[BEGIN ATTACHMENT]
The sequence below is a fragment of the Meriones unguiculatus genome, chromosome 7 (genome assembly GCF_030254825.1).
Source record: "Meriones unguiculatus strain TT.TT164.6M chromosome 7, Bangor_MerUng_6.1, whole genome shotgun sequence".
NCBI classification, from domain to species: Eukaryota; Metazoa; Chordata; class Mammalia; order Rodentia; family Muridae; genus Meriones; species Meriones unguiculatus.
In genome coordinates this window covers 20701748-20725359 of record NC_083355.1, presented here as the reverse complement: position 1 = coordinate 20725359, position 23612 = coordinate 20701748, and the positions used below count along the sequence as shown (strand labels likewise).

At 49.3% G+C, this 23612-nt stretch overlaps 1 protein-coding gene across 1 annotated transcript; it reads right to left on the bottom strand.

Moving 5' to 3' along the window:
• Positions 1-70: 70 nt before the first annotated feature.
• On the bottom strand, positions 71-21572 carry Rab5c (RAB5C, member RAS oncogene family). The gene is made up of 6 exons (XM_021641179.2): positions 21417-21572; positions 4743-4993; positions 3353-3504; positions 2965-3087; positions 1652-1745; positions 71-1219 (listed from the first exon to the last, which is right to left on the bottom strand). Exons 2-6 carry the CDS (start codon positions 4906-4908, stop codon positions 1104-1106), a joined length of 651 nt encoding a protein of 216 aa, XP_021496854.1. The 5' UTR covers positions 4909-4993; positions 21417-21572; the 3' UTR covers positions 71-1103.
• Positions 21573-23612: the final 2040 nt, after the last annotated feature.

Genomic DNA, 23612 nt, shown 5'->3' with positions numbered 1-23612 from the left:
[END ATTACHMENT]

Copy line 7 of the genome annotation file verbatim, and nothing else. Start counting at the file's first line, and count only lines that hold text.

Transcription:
• Positions 1-70: 70 nt before the first annotated feature.